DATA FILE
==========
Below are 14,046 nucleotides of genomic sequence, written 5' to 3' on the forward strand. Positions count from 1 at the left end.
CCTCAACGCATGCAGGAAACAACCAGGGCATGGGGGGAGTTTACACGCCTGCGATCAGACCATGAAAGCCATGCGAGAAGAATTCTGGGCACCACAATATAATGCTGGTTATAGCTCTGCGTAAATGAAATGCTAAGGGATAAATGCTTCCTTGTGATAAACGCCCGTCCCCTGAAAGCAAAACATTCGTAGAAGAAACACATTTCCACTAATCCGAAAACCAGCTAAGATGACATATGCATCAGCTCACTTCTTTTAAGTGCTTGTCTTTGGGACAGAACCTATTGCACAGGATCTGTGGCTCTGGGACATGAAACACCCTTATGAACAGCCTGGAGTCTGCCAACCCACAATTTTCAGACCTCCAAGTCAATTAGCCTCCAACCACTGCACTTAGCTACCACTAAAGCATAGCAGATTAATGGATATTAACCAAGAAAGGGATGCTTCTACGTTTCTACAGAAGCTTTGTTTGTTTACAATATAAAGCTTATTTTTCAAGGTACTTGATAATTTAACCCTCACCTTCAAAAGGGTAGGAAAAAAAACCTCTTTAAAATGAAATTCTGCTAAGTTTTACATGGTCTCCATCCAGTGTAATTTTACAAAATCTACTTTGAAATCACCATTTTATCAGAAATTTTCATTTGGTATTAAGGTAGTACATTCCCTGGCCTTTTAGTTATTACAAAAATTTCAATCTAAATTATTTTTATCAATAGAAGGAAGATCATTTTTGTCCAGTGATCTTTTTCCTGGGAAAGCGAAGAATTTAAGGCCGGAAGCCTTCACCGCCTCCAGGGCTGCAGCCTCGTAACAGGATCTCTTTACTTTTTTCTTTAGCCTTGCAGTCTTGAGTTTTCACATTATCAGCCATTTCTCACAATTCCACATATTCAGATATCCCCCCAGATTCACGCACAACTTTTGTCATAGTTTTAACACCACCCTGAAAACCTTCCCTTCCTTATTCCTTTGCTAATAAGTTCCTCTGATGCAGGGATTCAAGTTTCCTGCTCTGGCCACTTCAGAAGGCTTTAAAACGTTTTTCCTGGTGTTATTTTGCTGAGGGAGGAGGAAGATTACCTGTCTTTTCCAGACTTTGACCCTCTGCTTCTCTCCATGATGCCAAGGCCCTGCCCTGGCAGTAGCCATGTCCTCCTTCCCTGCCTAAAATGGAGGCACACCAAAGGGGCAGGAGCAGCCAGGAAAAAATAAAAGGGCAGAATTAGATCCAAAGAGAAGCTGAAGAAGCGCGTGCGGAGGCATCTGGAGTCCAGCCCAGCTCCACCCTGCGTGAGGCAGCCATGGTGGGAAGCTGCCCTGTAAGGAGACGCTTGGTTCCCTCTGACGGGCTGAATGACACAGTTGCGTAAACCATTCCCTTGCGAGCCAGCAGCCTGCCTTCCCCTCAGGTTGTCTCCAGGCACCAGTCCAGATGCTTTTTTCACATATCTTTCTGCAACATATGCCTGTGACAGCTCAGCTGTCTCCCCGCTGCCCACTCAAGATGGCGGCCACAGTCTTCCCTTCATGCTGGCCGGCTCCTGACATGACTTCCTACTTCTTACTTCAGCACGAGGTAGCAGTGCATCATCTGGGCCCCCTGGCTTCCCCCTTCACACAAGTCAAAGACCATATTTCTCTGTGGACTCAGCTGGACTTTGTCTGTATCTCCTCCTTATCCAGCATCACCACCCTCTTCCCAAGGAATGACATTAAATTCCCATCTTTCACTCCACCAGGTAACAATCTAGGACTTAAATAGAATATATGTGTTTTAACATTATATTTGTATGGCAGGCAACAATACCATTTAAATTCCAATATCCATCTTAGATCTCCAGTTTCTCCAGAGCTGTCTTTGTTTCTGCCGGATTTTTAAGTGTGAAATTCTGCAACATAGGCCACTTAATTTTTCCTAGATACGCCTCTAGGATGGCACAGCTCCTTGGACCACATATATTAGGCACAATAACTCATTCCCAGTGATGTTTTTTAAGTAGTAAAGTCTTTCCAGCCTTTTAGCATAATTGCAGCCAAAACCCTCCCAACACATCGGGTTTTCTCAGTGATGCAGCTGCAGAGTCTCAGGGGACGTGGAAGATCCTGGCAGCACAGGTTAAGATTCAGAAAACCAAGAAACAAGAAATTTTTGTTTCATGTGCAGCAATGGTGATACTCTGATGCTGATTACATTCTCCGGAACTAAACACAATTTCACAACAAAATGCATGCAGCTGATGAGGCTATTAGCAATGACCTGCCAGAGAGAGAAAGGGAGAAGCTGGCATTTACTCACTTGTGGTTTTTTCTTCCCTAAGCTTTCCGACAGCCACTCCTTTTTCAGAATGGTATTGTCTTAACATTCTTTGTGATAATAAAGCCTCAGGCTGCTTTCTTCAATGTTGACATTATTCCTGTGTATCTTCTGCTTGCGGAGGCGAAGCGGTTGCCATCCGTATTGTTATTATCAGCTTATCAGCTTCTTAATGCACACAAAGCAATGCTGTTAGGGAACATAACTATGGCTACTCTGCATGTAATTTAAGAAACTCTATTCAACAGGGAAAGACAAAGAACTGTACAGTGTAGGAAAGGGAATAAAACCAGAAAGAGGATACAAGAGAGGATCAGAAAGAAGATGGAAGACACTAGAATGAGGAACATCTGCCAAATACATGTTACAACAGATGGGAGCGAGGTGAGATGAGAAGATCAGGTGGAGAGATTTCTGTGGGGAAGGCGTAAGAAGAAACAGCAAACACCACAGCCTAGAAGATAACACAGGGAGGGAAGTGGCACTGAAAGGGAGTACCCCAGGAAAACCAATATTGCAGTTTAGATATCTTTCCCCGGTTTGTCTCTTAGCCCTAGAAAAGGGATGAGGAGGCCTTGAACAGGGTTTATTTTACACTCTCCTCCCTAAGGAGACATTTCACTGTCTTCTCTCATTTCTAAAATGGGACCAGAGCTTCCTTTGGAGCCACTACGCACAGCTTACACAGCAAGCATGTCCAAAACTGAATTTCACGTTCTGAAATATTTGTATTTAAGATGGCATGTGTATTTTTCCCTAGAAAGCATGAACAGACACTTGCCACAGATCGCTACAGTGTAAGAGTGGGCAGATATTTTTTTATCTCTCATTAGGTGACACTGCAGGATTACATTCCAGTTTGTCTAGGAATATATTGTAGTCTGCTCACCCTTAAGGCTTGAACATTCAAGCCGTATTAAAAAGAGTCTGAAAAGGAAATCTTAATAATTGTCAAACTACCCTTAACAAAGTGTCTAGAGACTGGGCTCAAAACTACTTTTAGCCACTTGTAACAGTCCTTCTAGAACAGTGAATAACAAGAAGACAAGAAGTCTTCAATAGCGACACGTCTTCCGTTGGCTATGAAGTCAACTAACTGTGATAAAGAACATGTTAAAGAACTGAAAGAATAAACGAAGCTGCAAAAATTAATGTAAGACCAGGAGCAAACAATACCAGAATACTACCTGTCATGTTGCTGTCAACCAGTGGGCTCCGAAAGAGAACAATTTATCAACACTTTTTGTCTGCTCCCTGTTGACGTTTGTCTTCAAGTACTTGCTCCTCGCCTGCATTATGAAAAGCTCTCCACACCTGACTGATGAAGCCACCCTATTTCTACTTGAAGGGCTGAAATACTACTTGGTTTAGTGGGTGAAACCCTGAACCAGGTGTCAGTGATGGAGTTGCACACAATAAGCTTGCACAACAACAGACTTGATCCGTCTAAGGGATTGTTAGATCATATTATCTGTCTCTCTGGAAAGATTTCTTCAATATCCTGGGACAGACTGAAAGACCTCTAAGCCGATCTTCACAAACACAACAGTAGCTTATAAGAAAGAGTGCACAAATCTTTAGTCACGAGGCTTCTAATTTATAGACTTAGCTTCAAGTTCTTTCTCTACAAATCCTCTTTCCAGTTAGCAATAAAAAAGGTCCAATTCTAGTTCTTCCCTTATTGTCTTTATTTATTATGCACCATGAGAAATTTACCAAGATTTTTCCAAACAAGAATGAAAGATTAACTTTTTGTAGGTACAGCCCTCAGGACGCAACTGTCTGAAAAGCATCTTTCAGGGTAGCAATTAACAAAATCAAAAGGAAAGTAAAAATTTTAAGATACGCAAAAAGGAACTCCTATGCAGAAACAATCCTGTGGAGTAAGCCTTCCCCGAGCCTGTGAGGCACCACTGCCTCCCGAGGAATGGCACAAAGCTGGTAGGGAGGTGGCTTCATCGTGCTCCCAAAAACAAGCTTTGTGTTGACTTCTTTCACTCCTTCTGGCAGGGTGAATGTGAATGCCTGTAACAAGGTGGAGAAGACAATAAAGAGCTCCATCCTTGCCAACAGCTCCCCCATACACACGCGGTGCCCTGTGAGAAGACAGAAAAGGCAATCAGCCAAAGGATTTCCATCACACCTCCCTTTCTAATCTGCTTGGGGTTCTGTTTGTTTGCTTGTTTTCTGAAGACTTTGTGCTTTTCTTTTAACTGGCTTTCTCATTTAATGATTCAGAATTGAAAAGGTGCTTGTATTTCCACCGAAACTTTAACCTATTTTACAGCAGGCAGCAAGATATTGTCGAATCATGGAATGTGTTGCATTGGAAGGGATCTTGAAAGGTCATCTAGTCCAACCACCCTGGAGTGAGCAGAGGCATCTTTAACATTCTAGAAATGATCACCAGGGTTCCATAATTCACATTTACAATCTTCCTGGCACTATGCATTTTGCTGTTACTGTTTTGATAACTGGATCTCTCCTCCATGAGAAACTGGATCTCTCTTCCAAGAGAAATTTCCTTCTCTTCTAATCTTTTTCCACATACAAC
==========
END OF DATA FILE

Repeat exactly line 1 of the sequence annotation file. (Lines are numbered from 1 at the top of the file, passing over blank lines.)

Below are 14,046 nucleotides of genomic sequence, written 5' to 3' on the forward strand. Positions count from 1 at the left end.